The Wall Street Journal: Big Tobacco Needs An E-Cigarette Crackdown Too
Worries about vaping are starting to hit tobacco giants’ financial results. Tighter regulations are now in their best interest. Imperial Brands , which owns Rizla rolling paper and the Davidoff cigarette brand, on Thursday said revenue and profit for the year through September would be lower than expected. A “marked slowdown” in U.S. vaping sales is a key reason. Revenue from its portfolio of so-called next-generation products, which includes blu e-cigarettes, will increase by roughly 50% over the period, half the rate of earlier estimates. (Carol Ryan, 9/26)
Boston Globe: Two Cheers For Walmart
Could Walmart, that category-killing, land-grabbing, union-busting retail behemoth, be growing a social conscience? The corporate colossus declared last week that it will stop selling all e-cigarettes in its US stores, amid concerns of a new generation becoming addicted to nicotine products and an uncertain regulatory environment. This comes on the heels of Walmart’s decision earlier this month to stop selling ammunition that can be used in assault-style weapons, and to discourage its customers from openly carrying guns inside its stores, even in the 40 states where doing that is legal. Walmart is also engaged in an effort to reduce carbon emissions all along it supply chain by one gigaton (one billion tons) by 2030; it joined the “We Are Still In” commitment after the United States pulled out of the Paris climate accords; and last year it diverted 78 percent of its global waste from landfills and incinerators. (Renée Loth, 9/26)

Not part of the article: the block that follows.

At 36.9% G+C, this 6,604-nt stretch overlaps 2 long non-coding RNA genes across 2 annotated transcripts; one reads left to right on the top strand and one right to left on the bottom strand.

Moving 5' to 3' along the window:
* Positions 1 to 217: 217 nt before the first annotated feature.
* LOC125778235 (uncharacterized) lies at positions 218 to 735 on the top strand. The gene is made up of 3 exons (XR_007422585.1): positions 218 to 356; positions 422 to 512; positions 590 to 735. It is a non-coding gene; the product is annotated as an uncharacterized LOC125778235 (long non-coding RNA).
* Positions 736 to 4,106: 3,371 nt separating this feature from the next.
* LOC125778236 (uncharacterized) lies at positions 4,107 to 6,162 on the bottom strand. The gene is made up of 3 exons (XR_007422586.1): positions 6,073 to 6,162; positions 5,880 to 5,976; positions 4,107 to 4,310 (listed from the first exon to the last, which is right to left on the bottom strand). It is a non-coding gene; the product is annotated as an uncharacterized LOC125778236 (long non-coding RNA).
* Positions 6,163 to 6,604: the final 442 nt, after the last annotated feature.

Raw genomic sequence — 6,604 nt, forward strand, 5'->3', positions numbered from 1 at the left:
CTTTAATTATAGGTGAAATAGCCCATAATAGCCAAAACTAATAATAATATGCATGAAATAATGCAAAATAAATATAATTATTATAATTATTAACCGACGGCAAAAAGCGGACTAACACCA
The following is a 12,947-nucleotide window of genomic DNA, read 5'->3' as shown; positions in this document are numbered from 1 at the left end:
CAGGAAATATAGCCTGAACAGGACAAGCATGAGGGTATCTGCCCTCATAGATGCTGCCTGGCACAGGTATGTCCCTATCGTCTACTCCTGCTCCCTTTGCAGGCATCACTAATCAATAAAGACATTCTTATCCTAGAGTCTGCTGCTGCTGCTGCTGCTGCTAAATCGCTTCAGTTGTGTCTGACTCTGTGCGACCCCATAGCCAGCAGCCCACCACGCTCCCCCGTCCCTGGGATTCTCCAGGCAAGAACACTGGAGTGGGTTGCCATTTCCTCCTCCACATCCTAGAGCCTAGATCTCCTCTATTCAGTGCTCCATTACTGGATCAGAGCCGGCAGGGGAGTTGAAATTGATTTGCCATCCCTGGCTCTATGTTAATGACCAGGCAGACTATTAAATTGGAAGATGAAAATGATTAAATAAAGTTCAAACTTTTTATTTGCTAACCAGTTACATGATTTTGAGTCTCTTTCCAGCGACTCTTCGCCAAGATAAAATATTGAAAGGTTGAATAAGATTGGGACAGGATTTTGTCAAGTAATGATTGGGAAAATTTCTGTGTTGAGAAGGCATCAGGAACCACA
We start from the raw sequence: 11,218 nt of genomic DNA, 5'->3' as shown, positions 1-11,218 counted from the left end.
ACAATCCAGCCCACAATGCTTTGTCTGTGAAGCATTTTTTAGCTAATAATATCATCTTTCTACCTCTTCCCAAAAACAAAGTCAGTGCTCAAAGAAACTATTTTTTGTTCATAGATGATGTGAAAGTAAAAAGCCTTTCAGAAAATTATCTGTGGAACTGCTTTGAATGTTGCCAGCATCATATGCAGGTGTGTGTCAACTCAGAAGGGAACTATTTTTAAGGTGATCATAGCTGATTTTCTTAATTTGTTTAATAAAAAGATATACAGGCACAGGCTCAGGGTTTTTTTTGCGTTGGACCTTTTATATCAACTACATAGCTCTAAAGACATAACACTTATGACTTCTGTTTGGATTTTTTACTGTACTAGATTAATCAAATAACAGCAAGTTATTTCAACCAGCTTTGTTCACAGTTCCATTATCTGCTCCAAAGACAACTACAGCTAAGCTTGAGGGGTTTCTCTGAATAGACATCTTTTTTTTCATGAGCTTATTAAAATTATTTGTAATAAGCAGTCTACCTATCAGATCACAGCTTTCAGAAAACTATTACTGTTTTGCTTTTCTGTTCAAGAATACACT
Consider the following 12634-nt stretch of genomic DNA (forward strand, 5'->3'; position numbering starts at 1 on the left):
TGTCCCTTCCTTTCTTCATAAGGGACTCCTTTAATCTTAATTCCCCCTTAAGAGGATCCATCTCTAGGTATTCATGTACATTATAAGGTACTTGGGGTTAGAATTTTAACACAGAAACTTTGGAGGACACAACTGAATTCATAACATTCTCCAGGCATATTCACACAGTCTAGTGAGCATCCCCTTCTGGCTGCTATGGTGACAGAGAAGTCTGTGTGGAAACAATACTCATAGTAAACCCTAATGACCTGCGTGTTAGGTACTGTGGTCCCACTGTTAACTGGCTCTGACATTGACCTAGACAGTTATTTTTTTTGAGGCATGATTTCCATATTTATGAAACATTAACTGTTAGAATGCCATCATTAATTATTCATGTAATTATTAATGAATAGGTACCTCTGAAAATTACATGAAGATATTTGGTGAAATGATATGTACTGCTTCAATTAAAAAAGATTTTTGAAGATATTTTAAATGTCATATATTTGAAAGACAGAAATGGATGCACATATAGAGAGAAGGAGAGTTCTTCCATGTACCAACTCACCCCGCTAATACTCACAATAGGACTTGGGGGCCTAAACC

Cleveland Plain Dealer: Ban Flavored E-Cigarettes In Ohio
Lawyers for Gov. Mike DeWine are researching whether he has the authority to ban flavored e-cigarettes in Ohio by executive action. If he doesn’t, then the General Assembly should give him that authority. A ban is needed. (9/27)
St. Louis Post Dispatch: Missouri Won’t Track Opioids Or Restrict Guns. Death Rates Surge Accordingly.
Missourians’ average life expectancy dropped by about one-tenth of a year in 2018, says a new state report. It sounds insignificant but for this detail: Virtually all that change comes from deaths among young people. For Missourians 15 to 44, life expectancy has dropped by an astounding 30% since 2012 — with the bulk of it attributable to opioid overdoses and firearms. In all, Missouri’s life-expectancy rate is fully 1½ years shorter than the national average.In the dry language of data, the report by the Missouri Department of Health and Senior Services’ Bureau of Vital Records presents an alarming portrait of a state in which people die too young from drugs and gun violence run amok. (9/26)
This is part of the KHN Morning Briefing, a summary of health policy coverage from major news organizations. Sign up for an email subscription.